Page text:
Tuesday March 26, 2019

Strain of E. Coli Spread From Poultry to People, Study Suggests

Many people think of urinary tract infections (UTIs) as a common and minor annoyance, but invasive UTIs that involve the kidneys or blood can be life-threatening

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Poultry, Produce Industry
Over 80% of UTIs caused by E.coli is found in poultry. Pixabay

A strain of Escherichia coli (E.coli) found in retail chicken and turkey products may cause a wide range of urinary tract infections in people, a new study has found.

While it was known that E. coli could be passed from person-to-person in the community and in hospitals, the study, provided evidence that the bacterium lurking in fresh poultry products can be passed to people, leading to bladder infections and other serious conditions.

Researchers from the George Washington University, in the US, found that E.coli ST131 — the most common type infecting the people — was present in nearly 80 per cent of the 2,452 meat samples and in 72 per cent of the positive urine and blood cultures from patients in the study.

“In the past, we could say that E.coli from people and poultry were related to one another, but with this study, we can more confidently say that the E.coli went from poultry to people and not vice versa,” said Lance B. Price, Professor from the varsity.

They also discovered that almost all of the E.coli ST131 on the poultry products belonged to a particular strain called ST131-H22 and carried genes that helps E.coli thrive in birds.

Poultry
Poultry birds. Pixabay

This same poultry-adapted strain was also found to be causing UTIs in people.

More than 80 per cent of UTIs are caused by E.coli, however, only a few strains are responsible for most of the serious infections.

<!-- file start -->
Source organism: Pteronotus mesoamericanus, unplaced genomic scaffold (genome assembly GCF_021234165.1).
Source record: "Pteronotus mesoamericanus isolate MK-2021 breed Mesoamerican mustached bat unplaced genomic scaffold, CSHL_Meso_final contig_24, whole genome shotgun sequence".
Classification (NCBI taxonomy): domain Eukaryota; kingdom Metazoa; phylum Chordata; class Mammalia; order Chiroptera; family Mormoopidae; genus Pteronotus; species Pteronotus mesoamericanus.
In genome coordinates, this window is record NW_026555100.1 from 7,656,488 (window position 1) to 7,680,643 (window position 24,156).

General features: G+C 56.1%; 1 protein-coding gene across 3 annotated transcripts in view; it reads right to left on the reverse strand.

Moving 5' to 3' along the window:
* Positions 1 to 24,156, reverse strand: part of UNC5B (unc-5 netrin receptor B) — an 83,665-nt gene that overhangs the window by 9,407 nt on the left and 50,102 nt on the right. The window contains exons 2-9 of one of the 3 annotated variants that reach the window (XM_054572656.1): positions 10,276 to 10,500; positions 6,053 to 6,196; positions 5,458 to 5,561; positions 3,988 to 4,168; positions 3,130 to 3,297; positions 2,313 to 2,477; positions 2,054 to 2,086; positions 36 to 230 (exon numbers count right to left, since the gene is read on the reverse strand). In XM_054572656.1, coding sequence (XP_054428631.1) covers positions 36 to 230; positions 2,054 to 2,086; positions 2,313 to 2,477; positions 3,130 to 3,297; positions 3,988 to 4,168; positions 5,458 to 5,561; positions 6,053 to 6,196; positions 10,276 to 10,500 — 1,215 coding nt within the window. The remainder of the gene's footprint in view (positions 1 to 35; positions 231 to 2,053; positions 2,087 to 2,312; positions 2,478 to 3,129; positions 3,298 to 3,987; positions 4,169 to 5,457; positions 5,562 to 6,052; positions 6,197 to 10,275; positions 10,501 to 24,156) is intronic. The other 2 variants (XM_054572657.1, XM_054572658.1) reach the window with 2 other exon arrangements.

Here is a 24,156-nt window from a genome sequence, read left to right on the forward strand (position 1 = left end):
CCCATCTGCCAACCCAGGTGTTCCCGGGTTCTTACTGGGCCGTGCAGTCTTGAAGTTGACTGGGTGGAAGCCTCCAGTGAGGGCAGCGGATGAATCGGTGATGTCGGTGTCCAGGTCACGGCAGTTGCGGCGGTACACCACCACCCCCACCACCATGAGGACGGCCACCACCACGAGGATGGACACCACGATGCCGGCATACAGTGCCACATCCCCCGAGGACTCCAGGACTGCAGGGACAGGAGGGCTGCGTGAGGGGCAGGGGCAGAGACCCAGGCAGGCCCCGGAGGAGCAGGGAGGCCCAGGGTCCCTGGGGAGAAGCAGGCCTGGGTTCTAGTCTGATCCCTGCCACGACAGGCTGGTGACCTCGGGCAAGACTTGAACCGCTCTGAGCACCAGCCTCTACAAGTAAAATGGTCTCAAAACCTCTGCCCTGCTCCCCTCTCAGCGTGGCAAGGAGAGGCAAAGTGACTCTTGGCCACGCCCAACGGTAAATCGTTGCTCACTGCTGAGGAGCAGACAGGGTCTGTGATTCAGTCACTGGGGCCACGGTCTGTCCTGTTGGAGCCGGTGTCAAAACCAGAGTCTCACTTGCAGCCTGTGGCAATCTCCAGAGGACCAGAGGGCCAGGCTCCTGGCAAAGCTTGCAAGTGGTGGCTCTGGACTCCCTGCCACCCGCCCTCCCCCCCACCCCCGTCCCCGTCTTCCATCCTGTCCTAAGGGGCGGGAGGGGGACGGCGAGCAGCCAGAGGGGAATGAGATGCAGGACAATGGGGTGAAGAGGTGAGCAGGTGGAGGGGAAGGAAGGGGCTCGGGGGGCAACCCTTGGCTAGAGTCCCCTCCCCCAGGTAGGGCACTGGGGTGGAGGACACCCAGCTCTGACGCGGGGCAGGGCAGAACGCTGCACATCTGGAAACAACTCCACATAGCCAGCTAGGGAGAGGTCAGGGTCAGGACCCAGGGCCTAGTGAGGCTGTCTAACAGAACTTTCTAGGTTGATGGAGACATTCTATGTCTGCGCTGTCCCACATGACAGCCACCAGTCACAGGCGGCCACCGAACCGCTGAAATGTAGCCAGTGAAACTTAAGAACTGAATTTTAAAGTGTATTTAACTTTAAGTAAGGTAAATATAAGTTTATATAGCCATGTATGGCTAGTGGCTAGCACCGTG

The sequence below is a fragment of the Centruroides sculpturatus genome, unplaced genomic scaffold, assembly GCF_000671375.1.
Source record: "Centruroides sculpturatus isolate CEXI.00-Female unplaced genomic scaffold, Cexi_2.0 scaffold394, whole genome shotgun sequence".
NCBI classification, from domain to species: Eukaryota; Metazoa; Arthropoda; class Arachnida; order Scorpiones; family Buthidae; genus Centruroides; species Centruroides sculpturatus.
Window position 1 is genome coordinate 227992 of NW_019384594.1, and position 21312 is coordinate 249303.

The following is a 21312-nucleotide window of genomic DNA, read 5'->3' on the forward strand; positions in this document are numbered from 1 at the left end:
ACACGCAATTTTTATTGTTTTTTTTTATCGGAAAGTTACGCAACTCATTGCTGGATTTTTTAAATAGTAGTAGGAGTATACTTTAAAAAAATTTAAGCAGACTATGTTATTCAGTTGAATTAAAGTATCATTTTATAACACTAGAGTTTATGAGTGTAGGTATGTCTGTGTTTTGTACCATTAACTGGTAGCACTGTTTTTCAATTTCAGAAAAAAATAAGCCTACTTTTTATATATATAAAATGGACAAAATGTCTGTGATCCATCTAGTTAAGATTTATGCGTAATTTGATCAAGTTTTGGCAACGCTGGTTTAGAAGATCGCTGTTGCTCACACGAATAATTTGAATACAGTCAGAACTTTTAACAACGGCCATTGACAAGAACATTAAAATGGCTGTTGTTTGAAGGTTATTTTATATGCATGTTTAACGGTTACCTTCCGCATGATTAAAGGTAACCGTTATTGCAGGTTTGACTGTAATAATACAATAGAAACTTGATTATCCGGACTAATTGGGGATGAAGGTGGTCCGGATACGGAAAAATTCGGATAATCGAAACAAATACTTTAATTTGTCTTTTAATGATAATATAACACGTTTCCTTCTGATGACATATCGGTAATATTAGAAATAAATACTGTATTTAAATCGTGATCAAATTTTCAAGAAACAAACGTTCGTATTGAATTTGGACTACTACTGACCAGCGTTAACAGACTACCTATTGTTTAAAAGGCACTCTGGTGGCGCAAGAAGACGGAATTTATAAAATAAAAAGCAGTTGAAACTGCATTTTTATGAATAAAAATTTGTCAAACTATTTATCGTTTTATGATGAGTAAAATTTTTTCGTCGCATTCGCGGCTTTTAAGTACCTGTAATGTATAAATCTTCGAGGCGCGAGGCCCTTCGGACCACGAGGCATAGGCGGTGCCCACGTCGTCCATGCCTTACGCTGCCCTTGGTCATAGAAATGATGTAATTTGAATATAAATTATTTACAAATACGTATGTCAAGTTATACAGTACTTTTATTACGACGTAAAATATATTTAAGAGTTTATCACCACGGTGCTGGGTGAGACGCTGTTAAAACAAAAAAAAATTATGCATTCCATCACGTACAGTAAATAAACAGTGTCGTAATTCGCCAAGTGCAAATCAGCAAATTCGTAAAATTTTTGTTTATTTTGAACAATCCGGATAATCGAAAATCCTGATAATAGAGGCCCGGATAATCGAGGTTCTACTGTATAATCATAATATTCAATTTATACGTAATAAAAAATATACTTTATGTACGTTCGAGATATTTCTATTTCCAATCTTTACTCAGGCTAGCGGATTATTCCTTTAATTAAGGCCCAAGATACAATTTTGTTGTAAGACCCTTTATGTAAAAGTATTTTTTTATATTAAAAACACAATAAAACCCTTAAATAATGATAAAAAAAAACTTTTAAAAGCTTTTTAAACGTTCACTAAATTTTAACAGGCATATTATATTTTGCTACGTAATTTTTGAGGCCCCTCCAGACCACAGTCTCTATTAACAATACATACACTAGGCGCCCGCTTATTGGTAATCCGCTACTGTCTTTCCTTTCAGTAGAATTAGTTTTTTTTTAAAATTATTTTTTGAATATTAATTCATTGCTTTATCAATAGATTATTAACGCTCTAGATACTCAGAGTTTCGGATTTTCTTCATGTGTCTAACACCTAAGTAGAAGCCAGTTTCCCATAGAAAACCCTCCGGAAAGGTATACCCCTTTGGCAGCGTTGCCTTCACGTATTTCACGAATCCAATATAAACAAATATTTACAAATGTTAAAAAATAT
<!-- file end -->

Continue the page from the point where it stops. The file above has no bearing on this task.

For the study, published in the journal mBio, the team conducted a one-year longitudinal study where they analysed retail chicken, turkey and pork from Arizona.

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According to Price, the findings underscore the importance of cooking poultry thoroughly and handling it carefully in the kitchen.

Many people think of urinary tract infections (UTIs) as a common and minor annoyance, but invasive UTIs that involve the kidneys or blood can be life-threatening. (IANS)

Next Story

Produce Industry In The U.S. To Step Up Produce Safety Due To Recent Outbreaks

Stephen Basore, director of food safety at a Florida romaine grower, said he expects more regulations and self-imposed industry guidelines.

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Lettuce, E.coli, Produce Industry
Romaine lettuce sits on the shelves as a shopper walks through the produce area of an Albertsons market in Simi Valley, Calif. VOA

After repeated food poisoning outbreaks linked to romaine lettuce, the produce industry is confronting the failure of its own safety measures in preventing contaminations.

The E. coli outbreak announced just before Thanksgiving follows one in the spring that sickened more than 200 people and killed five, and another last year that sickened 25 and killed one.

No deaths have been reported in the latest outbreak, but the dozens of illnesses highlight the challenge of eliminating risk for vegetables grown in open fields and eaten raw, the role of nearby cattle operations that produce huge volumes of manure and the delay of stricter federal food safety regulations.

A contested aspect of the regulation, for example, would require testing irrigation water for E. coli. The Food and Drug Administration put the measure on hold when the produce industry said such tests wouldn’t necessarily help prevent outbreaks. Additional regulations on sanitation for workers and equipment — other potential sources of contamination — only recently started being implemented.

 

Lettuce, E.Coli, Produce Industry
A crew member stands in a pile of discarded romaine lettuce leaves while working near Soledad, Calif., May 3, 2017. A current outbreak of E. coli traced to romaine lettuce has sickened 50 people in the U.S. and Canada. VOA

 

FDA Commissioner Scott Gottlieb said he thinks the combination of rules, once fully in place, will make vegetables safer to eat.

“I don’t think any one element of this is going to be the magic bullet,” Gottlieb said.

Health officials say improved detection may make outbreaks seem more frequent. Still, that is intensifying pressure on growers and regulators to prevent, catch and contain contamination.